COVID-19 News

Veterans Affairs team designs "Clear Talker" COVID-19 face mask

A U.S. Department of Veterans Affairs’ (VA) research team in Richmond, Virginia, has invented a novel face mask using a transparent shield with filtered vents.

The inventors of the Clear Talker mask are Seth Hills, Brian Burkhardt, Melissa Oliver, and John Miller at the Hunter Holmes McGuire VA Medical Center’s Assistive Technology program.

The see-through mask allows accurate communication via lip reading, facial expressions, and visually apparent emotions. It allows air to flow through four vents with replaceable filters that can be swapped at the end of their functional life or changed to address specific particle filtering concerns. The vents face down to help keep the warm air from fogging the user’s eyeglasses.

The novel design is meant to be an alternative option to the now-common surgical mask used by the public to limit the airborne spread of the COVID-19 virus. Similar clear face masks have previously been reviewed by the Food and Drug Administration (FDA) for over-the-counter use.

Face masks got a plug from Dr. Robert Redfield on September 16, when the Centers for Disease Control and Prevention Director held up a face mask during his testimony on COVID-19 vaccine development to the Senate Appropriations subcommittee hearing on Capitol Hill.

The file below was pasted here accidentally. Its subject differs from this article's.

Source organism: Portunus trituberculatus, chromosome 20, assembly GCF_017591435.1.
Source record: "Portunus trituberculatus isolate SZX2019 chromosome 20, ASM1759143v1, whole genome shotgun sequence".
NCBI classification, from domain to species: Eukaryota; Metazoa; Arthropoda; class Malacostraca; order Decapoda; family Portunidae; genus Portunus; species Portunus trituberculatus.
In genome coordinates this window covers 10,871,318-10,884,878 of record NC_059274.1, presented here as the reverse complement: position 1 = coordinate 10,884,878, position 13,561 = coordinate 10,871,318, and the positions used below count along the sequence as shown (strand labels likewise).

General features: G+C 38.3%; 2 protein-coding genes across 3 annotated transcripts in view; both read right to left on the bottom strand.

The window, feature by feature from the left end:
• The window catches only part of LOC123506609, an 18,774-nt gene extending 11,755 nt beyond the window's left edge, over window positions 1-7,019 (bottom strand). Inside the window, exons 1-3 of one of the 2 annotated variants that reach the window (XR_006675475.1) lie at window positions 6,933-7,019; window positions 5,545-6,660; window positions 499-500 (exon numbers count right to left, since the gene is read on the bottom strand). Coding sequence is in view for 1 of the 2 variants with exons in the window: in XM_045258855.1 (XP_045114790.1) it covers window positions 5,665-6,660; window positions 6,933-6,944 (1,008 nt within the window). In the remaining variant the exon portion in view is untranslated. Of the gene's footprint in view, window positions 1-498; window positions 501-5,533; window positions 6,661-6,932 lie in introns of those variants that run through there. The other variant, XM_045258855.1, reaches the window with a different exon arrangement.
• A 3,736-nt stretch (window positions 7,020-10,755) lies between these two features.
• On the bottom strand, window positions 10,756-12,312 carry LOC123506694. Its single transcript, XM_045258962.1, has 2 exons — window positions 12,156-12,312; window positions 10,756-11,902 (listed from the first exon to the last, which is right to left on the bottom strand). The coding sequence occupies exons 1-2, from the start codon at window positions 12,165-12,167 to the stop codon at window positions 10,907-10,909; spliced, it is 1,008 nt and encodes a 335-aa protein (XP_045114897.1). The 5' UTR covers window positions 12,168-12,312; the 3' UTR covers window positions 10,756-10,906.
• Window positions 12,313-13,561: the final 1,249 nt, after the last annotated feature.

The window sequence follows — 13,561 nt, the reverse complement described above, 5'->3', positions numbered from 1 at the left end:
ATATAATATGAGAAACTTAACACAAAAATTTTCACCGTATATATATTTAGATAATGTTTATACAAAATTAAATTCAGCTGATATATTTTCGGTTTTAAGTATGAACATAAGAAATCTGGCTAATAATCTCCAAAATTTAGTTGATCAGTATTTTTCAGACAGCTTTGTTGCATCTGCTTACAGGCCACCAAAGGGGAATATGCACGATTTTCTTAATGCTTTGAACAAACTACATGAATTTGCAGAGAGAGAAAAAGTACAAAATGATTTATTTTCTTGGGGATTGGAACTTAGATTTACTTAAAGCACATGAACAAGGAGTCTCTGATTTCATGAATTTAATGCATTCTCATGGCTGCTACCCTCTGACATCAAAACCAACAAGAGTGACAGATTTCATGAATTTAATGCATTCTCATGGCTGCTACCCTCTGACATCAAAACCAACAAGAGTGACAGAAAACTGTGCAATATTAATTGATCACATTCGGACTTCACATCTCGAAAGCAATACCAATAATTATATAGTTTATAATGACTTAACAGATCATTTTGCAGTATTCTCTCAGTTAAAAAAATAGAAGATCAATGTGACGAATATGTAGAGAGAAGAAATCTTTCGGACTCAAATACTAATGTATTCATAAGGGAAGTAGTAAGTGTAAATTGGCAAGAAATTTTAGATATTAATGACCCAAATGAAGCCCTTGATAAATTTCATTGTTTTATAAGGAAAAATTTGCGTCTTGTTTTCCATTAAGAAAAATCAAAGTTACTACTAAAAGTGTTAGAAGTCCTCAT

“I might even go so far as to say that this face mask is more guaranteed to protect me against COVID than when I take a COVID vaccine,” Redfield said.

Tech Transfer Licensing Opportunity

The VA submitted a provisional patent application for the new mask with the U.S. Patent and Trademark Office on September 16 in the afternoon. By the next morning the VA’s tech transfer office was ready to out-license the patent-pending mask to a private company that can manufacture it for widespread availability, said Jonathan Baker, a senior technology manager at TechLink.

The not-for-profit TechLink is the VA’s national partnership intermediary for technology transfer, helping companies discover, review, and license inventions from the VA’s large patent portfolio.

“There’s been a lot of design work in this area over the last six months but this mask has some unique features that can make it a first-in-class product in this space,” Baker said. “We’re hoping to move fast on licensing this so it can get out to the public ASAP.”

Read more: